Wednesday, September 30, 2009

Under the JEE System

I was pretty surprised by the fact that I could not find a single, unified picture of all the IITs, IT-BHU and ISMU, all of them being connected by the Joint Entrance Exam (IITJEE). SO, I decided to make one! Note that I could not find the logos for IITs Punjab, Patna, Mandi and Indore and hence, I assume that there is no logo. Below the question marks placed for their logo is the logo of the mentoring institute: Delhi for Punjab, Guwahati for Patna, Roorkee for Mandi and Bombay for Indore.

Monday, September 28, 2009

Privatize Air India to save it

Air India is in a pretty nasty state: the national carrier has over Rs. 10,000 cr in debt, fuel prices are rising, consumers are avoiding it, its service is terrible and its employees are going on strike! Can it get worse?

As a matter of fact, it can. The worst case scenario would be if the Government of India bails out the company using taxpayers' money. That would effectively tell the employees that they can continue their 'who cares?' attitude forever and continue to work in an inefficient, troublesome, uncompetitive manner, knowing full well that a big government package is just around the corner of any crisis in the future!

Lets face it: the first nail in Tata Air's coffin was Nehru's disastrous decision to nationalize it. And any government bailout will be the last. Air India is not competitive because the Government owns it. Now, as the company grapples with the worst crisis in its history, there is only one solution: privatize.

First, lets eliminate the dogma: Air India is not India's pride and joy (rather, it's India's shame), it is not a symbol of the nation's prosperity and people-in-power need not be given a free or subsidized Business-class ticket. The Government only represents the people of the nation, it is not the nation by itself; consequently, the Government need not own an airline company, private individuals are more than competent enough to provide that service. And lastly, privatization is not a bad word. Only after mass privatization of TV and Telecom took place did we see an eruption of TV content and mobile phones: the Government was never able to do anything worthwhile.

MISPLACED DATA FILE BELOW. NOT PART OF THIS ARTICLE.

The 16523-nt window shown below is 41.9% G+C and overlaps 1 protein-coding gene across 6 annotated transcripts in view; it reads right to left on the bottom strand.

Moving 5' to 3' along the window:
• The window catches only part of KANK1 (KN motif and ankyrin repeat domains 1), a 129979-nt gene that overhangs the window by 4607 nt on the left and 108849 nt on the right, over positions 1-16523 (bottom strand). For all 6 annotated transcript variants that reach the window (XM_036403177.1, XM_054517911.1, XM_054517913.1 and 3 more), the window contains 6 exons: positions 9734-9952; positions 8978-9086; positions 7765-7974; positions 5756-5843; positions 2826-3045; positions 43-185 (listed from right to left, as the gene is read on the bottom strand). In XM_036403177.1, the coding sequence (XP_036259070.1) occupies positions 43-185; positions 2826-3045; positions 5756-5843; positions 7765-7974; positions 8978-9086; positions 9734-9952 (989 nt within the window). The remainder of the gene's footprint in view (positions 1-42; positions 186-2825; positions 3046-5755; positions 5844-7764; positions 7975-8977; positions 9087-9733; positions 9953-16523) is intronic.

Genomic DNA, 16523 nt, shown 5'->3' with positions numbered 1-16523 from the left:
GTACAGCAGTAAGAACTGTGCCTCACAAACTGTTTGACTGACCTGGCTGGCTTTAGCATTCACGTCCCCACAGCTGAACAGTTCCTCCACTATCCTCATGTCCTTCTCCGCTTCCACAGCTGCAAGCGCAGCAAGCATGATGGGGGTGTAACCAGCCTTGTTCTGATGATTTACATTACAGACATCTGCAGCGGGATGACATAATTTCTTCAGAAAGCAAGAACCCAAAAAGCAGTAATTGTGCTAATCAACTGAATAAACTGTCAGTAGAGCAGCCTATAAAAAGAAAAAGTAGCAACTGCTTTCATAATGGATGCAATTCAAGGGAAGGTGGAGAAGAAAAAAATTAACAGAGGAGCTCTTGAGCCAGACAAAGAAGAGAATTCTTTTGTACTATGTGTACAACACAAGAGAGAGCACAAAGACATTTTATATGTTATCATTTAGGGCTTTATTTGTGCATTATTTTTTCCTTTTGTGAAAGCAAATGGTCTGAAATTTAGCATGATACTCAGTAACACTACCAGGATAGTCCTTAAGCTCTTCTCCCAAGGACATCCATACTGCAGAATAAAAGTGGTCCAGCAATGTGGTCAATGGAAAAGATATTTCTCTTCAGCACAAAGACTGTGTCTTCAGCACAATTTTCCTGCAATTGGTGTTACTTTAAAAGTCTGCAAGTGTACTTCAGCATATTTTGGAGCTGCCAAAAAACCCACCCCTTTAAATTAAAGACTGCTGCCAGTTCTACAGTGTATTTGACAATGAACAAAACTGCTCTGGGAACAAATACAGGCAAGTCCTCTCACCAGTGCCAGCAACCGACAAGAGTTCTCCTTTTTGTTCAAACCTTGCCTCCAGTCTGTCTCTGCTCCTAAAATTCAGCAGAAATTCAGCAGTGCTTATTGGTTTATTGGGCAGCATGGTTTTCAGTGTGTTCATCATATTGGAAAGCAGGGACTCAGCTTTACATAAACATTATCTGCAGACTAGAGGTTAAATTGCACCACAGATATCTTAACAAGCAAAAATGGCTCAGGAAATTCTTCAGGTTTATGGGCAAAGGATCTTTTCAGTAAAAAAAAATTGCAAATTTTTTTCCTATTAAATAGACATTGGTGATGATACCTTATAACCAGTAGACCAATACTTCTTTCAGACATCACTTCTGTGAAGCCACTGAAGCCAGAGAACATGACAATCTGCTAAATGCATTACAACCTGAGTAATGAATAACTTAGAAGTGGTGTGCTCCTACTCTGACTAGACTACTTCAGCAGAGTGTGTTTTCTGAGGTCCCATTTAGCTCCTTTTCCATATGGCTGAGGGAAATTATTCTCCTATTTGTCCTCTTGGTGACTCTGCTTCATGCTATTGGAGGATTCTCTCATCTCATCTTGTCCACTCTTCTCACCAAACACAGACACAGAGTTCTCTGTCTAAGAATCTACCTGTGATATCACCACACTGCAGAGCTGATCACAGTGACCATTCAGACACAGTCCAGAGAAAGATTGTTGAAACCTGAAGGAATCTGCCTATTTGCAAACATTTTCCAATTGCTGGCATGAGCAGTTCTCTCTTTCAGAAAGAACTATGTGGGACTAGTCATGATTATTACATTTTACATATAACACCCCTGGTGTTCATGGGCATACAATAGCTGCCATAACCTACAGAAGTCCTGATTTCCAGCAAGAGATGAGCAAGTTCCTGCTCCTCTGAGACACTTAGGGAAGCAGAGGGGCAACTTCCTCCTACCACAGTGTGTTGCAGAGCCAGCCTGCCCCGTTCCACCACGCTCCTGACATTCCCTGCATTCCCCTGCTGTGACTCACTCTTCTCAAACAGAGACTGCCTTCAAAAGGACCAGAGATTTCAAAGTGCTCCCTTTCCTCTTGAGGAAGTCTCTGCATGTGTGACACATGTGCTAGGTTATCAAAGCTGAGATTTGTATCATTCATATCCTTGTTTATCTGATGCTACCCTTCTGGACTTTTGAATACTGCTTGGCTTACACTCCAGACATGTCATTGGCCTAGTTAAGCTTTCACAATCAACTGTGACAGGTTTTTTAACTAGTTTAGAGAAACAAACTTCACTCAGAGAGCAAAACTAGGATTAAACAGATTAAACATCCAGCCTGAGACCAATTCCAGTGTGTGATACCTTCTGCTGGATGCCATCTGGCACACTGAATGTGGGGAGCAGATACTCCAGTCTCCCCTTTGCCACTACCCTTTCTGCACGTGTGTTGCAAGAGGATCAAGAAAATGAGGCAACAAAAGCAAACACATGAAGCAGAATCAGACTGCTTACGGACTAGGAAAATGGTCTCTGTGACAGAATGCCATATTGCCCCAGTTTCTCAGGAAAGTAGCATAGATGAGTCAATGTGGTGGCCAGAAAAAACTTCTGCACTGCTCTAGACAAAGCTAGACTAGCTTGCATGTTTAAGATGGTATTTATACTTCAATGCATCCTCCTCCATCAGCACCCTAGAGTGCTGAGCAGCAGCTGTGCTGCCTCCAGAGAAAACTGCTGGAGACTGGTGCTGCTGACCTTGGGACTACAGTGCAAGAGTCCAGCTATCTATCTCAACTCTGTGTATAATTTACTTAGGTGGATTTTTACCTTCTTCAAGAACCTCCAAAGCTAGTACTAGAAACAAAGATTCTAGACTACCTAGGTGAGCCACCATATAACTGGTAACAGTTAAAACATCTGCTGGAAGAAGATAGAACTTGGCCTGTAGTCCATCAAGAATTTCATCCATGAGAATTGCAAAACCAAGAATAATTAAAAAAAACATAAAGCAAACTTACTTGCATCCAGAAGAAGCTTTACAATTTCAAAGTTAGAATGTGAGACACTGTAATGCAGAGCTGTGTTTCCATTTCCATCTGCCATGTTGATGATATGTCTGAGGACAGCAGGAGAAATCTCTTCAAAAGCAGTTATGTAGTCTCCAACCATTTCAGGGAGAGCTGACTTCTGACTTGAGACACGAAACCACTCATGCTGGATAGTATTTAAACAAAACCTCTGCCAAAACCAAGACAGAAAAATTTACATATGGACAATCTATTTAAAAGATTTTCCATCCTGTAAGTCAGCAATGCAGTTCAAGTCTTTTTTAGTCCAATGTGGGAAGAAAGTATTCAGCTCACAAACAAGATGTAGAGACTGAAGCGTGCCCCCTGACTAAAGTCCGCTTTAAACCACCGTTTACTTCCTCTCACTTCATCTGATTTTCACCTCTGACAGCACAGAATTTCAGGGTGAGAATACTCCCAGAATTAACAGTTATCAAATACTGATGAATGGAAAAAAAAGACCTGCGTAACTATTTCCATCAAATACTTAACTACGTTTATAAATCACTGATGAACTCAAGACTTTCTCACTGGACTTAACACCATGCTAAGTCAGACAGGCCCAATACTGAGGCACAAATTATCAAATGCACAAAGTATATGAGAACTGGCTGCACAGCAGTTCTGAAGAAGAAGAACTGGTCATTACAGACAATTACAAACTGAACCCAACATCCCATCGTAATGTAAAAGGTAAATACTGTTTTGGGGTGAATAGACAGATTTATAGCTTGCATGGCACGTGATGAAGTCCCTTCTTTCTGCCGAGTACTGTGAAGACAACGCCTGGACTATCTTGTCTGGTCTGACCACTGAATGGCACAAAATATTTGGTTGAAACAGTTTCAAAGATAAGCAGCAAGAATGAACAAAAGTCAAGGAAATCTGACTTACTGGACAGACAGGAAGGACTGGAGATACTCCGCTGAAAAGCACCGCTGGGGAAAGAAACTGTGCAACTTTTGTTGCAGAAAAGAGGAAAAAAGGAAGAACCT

Air India should be privatized. Firstly, it will eliminate the Unionists, the staff who refuse to work efficiently and to their full potential because they are guaranteed a Government salary after every month. These are the people who have no dedication towards Air India, and they will not go away until it is privatized. Secondly, it will take the burden off the Government to run a loss-making company when the net fiscal deficit of the nation stands at around 13% of GDP. Thirdly, it will make Air India more competitive as the company will no longer laze around on a big Government cushion. Lastly, as a private carrier, babus will not be able to have their way and 'freeloaders' will be eliminated.

Privatizing Air India is the only way forward. Anything else is a temporary fix and the company will head back into trouble once again. Let the Prime Minister and the President have a special Air Force plane to ferry them around; apart from that, the Government has no business in owning an airline.

Feeling Indian

One of the greatest things about living in DPT-IITR (Department of Paper Technology-Indian Institute of Technology Roorkee) is the fact that we have people from every part of the country.

If you include all the students from all the years, the campus represents every state from the North East to Gujarat, from Kashmir to Tamil Nadu. Of course, the people from Andhra Pradesh (the 'haddus') outnumber the rest, but still, it's here in DPT that we get to sense a feeling of Indianess: where our difference bring us closer together.

We have Tamilians living in Mumbai, Mallus in Delhi and... Bengalis who've lived in too many places to be classified into any one place :) Then we've got the guys/girls who've never been out of their respective states and are experiencing a sort of culture shock: this is India in the making!

If you ask me, every university in India should have this system. South Indians must learn Hindi while North Indians must learn to like South Indian cuisine. That's how we come together as one country, when we realise that our country has so many similarities that the differences really don't matter.